8. The only term that will be sufficient is the term that someone is actually happy to use for themselves. Creation of language is good and necessary, even if some of it reinvents the wheel. Anyways. I agree with those understandings of primary and secondary attraction, although I have to admit I don't see them used frequently. I actually brought this up in a demi discord server I was in (back when I was identifying as demi) as to whether they agreed with the sentiment that demi- people experienced secondary rather than primary attraction. In that instance, several others agreed that while secondary attraction was a necessary part and could take a while to develop, it eventually caused some overlap with primary attraction. I.e., although attraction based on an emotional bond and personality traits would "kickstart" attraction, it would still eventually include attraction to immediately apparent physical features. If that provides any kind of insight into how those two can interplay. I identify as gray but I simply can't be helpful here as my attraction is *vague hand gesture* or *light gust of wind*, but I'll take that poll anyways lol. *Editing to say, my poll answer is both*
  9. Here's a post about quoiromanticism, here's something about demiromanticism, and here's something about grayromanticism. That's all I can really do without any info. Feel free to read through things! And don't feel obligated to share all of your experiences, just know that the less information an outsider has, the less helpful that we can be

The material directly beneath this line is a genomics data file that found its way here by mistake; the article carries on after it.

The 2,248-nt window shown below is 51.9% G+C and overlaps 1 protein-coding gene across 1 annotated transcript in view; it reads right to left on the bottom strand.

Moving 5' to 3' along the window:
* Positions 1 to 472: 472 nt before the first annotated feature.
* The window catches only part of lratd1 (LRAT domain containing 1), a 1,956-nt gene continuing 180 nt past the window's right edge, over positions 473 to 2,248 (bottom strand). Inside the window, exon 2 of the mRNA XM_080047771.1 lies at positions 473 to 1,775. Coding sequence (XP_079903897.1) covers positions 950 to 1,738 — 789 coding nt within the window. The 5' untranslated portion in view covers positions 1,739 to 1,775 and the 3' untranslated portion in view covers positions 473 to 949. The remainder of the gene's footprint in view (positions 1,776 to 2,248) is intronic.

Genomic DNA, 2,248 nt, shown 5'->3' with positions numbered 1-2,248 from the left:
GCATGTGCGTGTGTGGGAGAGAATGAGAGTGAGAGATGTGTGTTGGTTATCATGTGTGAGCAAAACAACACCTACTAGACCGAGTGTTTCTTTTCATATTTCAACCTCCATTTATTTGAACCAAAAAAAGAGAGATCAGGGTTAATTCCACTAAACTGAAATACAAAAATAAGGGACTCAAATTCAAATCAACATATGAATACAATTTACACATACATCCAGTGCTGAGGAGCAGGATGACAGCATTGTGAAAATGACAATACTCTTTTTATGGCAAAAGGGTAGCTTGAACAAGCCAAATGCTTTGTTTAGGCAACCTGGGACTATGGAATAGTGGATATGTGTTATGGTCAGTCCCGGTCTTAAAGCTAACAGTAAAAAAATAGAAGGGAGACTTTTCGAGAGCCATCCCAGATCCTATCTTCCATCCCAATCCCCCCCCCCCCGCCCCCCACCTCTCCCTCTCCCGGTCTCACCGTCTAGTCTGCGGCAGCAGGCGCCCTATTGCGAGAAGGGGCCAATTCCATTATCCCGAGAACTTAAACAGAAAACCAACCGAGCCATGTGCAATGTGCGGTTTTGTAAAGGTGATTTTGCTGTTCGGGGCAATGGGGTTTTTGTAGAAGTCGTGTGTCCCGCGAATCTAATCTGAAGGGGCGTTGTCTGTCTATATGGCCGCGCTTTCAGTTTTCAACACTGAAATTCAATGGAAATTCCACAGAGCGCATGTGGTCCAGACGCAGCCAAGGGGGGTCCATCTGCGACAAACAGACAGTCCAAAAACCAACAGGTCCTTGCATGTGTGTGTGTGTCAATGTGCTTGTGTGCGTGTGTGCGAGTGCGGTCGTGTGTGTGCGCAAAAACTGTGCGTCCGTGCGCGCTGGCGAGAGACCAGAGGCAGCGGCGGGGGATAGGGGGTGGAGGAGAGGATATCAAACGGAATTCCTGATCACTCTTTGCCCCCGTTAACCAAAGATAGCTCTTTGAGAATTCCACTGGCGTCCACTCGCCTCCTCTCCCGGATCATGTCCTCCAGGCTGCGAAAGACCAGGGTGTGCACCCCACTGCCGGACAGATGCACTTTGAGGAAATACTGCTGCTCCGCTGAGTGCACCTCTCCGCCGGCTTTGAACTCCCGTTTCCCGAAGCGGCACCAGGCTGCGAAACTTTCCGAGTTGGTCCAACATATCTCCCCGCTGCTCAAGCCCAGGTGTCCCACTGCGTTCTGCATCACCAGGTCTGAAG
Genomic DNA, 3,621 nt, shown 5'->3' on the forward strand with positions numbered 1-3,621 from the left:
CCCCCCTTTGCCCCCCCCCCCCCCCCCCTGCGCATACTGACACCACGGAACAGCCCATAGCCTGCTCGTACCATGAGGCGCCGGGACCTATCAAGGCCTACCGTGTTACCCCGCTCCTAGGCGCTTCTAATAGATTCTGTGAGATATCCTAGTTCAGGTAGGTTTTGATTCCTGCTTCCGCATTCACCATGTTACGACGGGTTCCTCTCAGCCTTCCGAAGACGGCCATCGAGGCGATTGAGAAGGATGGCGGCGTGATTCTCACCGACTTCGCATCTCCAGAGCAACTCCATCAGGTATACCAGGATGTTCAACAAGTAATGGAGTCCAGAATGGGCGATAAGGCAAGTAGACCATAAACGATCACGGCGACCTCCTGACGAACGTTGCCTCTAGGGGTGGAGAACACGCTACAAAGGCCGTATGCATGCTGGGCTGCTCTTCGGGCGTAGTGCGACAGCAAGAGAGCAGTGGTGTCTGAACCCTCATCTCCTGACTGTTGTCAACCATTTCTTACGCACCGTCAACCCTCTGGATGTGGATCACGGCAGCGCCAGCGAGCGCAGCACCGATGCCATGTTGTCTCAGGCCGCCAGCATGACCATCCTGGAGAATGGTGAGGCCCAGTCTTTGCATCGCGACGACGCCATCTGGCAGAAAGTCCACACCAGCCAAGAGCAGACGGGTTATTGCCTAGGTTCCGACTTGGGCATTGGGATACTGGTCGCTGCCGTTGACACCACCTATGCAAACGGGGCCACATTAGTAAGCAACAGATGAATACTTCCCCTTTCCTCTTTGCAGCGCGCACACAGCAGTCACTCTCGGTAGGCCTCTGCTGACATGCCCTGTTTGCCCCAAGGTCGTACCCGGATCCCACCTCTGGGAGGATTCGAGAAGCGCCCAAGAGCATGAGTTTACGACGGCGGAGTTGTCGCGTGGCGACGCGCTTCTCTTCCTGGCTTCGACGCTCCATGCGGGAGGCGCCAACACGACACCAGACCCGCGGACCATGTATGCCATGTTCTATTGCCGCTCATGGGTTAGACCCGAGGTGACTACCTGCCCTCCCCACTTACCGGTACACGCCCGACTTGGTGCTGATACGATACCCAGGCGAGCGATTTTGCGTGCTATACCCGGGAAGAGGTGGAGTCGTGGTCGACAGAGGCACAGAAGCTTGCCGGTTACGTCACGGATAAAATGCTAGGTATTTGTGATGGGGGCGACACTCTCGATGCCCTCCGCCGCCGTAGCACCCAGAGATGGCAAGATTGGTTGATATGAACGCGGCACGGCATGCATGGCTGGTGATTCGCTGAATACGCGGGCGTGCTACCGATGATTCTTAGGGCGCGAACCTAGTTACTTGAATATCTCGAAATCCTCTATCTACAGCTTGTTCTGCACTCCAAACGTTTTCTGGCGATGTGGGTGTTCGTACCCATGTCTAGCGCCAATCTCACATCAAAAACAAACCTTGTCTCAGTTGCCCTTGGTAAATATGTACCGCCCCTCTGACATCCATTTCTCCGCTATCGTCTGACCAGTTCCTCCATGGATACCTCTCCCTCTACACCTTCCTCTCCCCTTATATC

10. Welcome to the forum. There are some pinned threads in the subforum "Aromantic" that discuss common aro experiences, if you need help figuring out whether you're aro or not. It's not something anyone can really "assign" you, it's something you have to choose to identify with for yourself, because the identity and community feel useful in your understanding of yourself and how you relate to the world. Hope that helps!
  11. It could be alterous attraction as well. It could be a mild sexual attraction. It could be aesthetic. It may help to think about what that attraction made you want to do - did you want to have sex with her? Be physical in some other way? Just keep looking? If it was a mild feeling or happened a while ago it may be hard to figure that out, but desire for certain behaviors can generally point to what kind of attraction it is.